When Charlotte-Mecklenburg Schools sent out the first-grade lesson on “Jacob’s New Dress” that sparked a furor among state legislators, it wasn’t part of the district’s ongoing effort to make schools safer and more accepting for LGBT students.
Instead, it was a response to a federal investigation of sexual harassment by students and employees that began in 2013. By choosing a picture book about a boy who likes girl’s clothes to anchor a lesson for 6-year-olds on avoiding unwanted touches, CMS plunged itself into North Carolina’s culture wars over transgender rights.
In the process, the district also brought public attention to a previously undisclosed report by the federal Office of Civil Rights, which found shortcomings in the way CMS has responded to sexual harassment complaints involving students and employees. An investigation that ran from June 2013 to November 2015 covered 96 complaints, which ranged from boys groping girls at school to a high school teacher making suggestive comments to a student during class.
The irony: The Observer obtained 25 pages of documents related to that investigation. Transgender students and sexual orientation issues are never mentioned.
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This week’s controversy brought a rare point of agreement from both sides of the LGBT chasm: The flare-up over this lesson could undermine confidence in CMS.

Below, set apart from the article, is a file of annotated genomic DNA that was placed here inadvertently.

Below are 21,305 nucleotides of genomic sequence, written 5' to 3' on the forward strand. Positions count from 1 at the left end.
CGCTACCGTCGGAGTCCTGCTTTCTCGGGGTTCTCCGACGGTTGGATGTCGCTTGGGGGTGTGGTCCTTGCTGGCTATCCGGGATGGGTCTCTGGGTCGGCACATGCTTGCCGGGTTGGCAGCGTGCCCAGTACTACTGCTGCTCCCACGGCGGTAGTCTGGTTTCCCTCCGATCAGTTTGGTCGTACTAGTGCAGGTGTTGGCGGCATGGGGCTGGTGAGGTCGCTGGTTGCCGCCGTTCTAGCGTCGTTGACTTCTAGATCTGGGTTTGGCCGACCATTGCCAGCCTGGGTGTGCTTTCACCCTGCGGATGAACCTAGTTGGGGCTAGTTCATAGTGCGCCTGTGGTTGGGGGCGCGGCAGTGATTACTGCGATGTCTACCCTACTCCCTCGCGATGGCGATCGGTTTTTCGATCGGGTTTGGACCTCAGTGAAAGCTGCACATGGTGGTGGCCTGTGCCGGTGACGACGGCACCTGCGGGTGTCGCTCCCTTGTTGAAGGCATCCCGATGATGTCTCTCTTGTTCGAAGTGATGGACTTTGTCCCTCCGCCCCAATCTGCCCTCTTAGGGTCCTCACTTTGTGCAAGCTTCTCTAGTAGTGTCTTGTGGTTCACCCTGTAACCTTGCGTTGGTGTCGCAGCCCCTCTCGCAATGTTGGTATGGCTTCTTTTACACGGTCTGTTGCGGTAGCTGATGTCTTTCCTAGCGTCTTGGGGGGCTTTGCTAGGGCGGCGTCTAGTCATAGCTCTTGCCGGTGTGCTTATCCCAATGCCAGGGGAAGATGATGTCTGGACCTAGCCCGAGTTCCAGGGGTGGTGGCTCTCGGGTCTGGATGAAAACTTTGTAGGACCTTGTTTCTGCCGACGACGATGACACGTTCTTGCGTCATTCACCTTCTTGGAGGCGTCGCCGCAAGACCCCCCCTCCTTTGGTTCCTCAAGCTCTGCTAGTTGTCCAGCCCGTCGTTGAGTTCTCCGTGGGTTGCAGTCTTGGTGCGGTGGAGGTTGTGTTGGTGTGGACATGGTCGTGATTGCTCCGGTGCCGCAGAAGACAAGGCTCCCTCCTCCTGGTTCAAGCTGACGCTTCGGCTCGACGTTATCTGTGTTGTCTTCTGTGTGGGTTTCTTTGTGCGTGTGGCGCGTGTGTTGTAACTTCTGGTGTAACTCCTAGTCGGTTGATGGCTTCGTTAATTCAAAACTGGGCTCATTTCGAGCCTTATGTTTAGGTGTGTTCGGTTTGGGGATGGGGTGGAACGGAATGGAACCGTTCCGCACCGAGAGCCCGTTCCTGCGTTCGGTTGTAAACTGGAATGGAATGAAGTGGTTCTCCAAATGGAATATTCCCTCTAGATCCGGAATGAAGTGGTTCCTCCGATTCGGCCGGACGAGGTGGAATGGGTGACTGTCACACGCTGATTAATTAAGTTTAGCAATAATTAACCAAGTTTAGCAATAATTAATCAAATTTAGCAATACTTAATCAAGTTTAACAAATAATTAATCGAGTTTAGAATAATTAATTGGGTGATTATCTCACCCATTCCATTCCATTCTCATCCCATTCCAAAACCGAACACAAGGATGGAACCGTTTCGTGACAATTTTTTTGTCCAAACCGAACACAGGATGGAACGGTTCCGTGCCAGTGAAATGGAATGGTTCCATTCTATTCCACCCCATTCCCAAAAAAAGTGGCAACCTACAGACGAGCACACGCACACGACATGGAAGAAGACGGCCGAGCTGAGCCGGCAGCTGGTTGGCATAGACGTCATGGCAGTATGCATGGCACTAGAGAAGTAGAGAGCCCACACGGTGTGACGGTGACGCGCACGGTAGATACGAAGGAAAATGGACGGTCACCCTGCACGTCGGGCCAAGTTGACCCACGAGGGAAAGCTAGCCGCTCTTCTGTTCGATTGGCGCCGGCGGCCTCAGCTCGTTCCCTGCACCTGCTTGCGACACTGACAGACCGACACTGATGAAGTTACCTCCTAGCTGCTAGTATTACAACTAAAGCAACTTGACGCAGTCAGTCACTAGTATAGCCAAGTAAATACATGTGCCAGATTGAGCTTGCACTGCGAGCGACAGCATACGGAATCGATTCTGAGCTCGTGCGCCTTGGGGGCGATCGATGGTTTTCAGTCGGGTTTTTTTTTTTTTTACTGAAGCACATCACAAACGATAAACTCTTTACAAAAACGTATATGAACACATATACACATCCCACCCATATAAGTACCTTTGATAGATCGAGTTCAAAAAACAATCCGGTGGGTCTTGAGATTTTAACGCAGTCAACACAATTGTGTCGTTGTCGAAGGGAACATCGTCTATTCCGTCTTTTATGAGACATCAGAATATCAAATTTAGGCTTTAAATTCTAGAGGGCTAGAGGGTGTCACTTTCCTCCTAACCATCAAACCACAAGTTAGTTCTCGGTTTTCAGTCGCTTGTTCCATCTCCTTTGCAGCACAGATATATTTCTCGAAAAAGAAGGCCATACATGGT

“We would have told them not to use that book because it doesn’t make sense,” said Rodney Tucker, executive director of Time Out Youth, a Charlotte LGBT support group. The group is working with CMS to roll out a Welcoming Schools program, which was created by LGBT advocates but tries to counteract bullying of all kinds. When legislators complained about the first-grade lesson, some people mistakenly believed it was part of the Welcoming Schools pilot.
Meanwhile, the conservative North Carolina Values Coalition used the “Jacob’s New Dress” lesson, which was pulled after Republican legislators objected, as proof that CMS has been dishonest about its intentions and plans to to “push an LGBT ideology on children as young as first grade.”
The timing could hardly be worse for CMS, which is trying to rally public support for school bonds, student assignment changes and a leadership transition. The district is also updating its multicultural education policy to include sexual orientation and gender expression among the aspects of diversity that will be incorporated “throughout the curriculum, instruction and professional development.”